• This is the statement of John Sellars’ I referred to in my previous post:
        Since the first century BCE “text-based Stoicism” has involved people reading Stoic texts, finding some things they like but perhaps a few other things they don’t, reflecting their own temperament, judgement, existing beliefs, and cultural background. Some of those who think they agree with a significant amount of what they find choose to adopt the title of “Stoic”. Others prefer to avoid labels. Each personal encounter with the ideas in the texts will of course be unique. Each stands on its own terms. It will be more or less impossible to judge which of these is “properly Stoic” given that there never was a single set of definitively agreed Stoic doctrines upheld by all the philosophers of antiquity who were members of the Athenian Stoa. Instead what we see is a series of family resemblances.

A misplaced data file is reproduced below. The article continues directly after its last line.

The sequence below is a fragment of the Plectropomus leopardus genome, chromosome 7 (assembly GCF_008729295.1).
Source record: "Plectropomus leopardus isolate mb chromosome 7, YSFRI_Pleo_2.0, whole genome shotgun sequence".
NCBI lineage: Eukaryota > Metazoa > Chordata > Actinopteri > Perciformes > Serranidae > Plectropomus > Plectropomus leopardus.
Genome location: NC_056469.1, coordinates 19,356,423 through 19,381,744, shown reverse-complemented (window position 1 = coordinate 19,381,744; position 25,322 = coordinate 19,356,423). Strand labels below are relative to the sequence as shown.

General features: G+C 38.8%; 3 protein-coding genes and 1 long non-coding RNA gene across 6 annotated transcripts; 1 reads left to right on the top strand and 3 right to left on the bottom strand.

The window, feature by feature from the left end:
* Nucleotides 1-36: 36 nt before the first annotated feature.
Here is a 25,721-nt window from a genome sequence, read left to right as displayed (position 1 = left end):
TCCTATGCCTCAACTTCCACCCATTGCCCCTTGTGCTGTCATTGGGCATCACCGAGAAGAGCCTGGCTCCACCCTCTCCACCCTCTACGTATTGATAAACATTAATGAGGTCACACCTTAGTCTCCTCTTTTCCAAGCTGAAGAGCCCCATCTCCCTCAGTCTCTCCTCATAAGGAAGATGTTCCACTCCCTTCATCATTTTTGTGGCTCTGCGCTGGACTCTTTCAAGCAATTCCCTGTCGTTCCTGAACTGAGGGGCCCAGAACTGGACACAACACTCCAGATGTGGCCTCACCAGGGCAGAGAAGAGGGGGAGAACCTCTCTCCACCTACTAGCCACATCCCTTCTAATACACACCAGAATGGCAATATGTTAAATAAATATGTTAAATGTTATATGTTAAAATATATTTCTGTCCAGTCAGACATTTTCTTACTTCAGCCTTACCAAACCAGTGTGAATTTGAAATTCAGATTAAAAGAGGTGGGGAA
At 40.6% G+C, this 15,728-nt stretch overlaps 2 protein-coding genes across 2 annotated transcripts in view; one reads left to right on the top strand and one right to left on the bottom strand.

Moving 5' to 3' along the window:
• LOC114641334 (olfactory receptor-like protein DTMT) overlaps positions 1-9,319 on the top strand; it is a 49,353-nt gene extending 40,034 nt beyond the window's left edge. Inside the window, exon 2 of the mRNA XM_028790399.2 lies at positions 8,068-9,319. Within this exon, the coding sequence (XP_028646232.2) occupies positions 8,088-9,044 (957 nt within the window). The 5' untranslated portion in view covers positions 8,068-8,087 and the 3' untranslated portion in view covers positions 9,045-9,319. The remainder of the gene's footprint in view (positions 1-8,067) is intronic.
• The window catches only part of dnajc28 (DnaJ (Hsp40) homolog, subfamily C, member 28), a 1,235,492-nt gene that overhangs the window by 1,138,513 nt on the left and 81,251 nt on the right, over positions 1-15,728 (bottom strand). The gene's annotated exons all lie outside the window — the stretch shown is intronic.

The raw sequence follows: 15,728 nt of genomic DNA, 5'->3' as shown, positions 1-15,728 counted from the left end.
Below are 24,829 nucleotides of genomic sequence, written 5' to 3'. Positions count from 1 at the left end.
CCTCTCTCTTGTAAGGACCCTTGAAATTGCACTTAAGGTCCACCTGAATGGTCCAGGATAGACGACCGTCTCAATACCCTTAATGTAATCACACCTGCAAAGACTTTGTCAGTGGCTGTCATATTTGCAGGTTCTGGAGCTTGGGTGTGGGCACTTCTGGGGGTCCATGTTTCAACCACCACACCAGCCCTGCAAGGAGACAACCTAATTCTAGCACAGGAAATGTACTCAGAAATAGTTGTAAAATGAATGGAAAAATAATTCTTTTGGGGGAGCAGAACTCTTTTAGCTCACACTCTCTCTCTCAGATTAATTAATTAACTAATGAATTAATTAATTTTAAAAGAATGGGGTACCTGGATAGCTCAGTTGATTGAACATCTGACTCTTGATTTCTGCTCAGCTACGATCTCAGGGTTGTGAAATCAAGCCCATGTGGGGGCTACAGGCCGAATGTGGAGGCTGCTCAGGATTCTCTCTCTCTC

• Nigel Glassborow says:

        It is easy to talk down Stoicism as you do. Anyone can do it for it requires very little intelligence a total lack of understanding. I am assuming that you are fairly intelligent, but from your comments it is obvious that your understanding as to what is behind the history and the words of old is greatly lacking.
        You look but you do not see.
        You offer nothing that is relevant to Stoicism. Mere negativity.
        I will respond to three misrepresentations of Stoicism.
        1. A careful study of Stoicism demonstrates that the Divine Fire is what the ‘perceivable body’ is manifested out of. It does not ‘interact with’ for it IS the ‘material’ that all is individualised out of.